Terrorism top issue for Nevada delegates headed to GOP convention
The 33 Nevada Republicans headed to their party’s national convention in New York say fighting terrorism is by far their biggest concern. All but one oppose gay marriage, but they’re divided on abortion rights.
A survey by The Associated Press shows two-thirds of the delegates to the Aug. 30-Sept. 2 convention see anti-terrorism as their top concern. The economy and jobs was the second biggest issue, followed by the war in Iraq and taxes.
Delegates are split over whether the state should negotiate with the federal government for benefits in exchange for building a national nuclear waste dump in southern Nevada, while a strong majority said President Bush’s support for the Yucca Mountain repository shouldn’t cause him to lose the state in November.
Secretary of State Colin Powell and national security adviser Condoleezza Rice were the delegates’ favorites to replace Vice President Dick Cheney should he step aside this year. The two high ranking administration also were the Nevada delegation’s top picks as presidential candidates in 2008.
Former New York Mayor Rudy Guiliani was next in line as the delegates’ choice for vice president, and he and Senate Majority Leader Bill Frist were the runners-up as favored GOP presidential candidates in 2008.
Most of the delegates doubt third party candidate Ralph Nader will take enough support away from John Kerry to cost the Democratic candidate the election. And while many consider themselves conservatives, most don’t see themselves as part of the religious right movement.
Brian Scroggins of Las Vegas echoed the broad concern among fellow delegates over fighting terrorism.
“The war on terrorism is important. If we don’t feel protected, a lot of other things won’t matter,” he said.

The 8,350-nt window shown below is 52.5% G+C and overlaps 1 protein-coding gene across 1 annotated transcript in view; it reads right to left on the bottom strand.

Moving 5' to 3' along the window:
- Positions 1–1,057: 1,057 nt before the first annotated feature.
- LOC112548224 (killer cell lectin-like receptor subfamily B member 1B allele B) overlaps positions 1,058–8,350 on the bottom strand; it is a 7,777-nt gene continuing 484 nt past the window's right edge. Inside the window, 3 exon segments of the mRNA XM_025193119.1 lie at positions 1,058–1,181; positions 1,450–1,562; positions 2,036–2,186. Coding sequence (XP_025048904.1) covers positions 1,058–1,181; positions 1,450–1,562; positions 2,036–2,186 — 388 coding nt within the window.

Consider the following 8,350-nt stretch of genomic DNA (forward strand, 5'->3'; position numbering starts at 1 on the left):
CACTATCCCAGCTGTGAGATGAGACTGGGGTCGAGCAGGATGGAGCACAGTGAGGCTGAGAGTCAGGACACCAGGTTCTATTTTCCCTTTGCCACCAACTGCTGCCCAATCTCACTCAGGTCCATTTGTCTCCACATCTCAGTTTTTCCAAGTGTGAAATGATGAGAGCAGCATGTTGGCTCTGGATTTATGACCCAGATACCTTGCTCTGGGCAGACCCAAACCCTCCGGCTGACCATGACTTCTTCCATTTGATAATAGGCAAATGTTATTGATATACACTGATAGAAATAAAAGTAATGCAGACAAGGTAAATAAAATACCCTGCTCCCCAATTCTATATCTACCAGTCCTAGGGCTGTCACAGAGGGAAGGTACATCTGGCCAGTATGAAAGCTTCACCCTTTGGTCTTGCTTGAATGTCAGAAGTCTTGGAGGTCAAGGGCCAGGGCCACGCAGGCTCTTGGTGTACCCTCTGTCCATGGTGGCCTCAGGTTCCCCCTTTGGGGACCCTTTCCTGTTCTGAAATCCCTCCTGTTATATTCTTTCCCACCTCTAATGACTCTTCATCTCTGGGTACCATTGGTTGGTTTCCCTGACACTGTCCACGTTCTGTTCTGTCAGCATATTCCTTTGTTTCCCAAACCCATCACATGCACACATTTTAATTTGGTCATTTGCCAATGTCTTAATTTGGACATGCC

“Every day we’re finding out how pervasive this whole thing is,” said delegate Al Valdez of Henderson. “These people are dead set on doing something really bad.”
“It’s the most important issue facing the future of our nation and the world,” said delegate Bruce Woodbury of Boulder City.
“If our country gets attacked, it’s not going to help to have a good economy or good schools if everything gets blown up,” said delegate Eileen Rice of Zephyr Cove.
Rice also was clear in expressing the pro-choice view shared by some delegates.
“A woman has a right to choose what happens to her own body,” she said.
Heidi Smith of Reno joined with other delegates who oppose abortion rights, saying, “If we had free contraceptives, we wouldn’t even have to discuss abortion.”
By a more than 4-to-1 margin, those responding said they didn’t think Nader would take enough support away from Kerry to cost him the election – although many said they hoped that would be the case.
“If it does, then President Bush isn’t doing his job right,” delegate Paul Willis of Pahrump said. “I think we should beat Kerry soundly enough that Nader won’t be an issue.”
“In the last couple of weeks, Kerry has been shooting himself in the foot,” added delegate Mike Weber of Reno. “I don’t think Nader will be significant enough.”
The delegates gave Powell and Rice high marks as potential Republican presidential candidates in 2008. Harold Willard of Carson City described Rice as “a very intelligent lady – and she could give Hillary a real run for her money.”
And delegate Milton Schwartz of Las Vegas said of Powell, “He’s a man who could be president.”
Of the 33 delegates, 18 are men and 15 are women; and all are white, including three with Hispanic roots. All but two have spouses, and the married delegates include five couples who account for nearly a third of the entire delegation.
More than two-thirds are 50 or older. Six are Catholics, four are Mormons and the rest either declined to answer or listed a variety of religious beliefs, mainly Protestant.
Although Las Vegas is by far the largest city in Nevada, only a dozen of the delegates are from southern Nevada. The rest are from less-populated Northern Nevada.
All the delegates were elected at the GOP state convention held in May in Reno.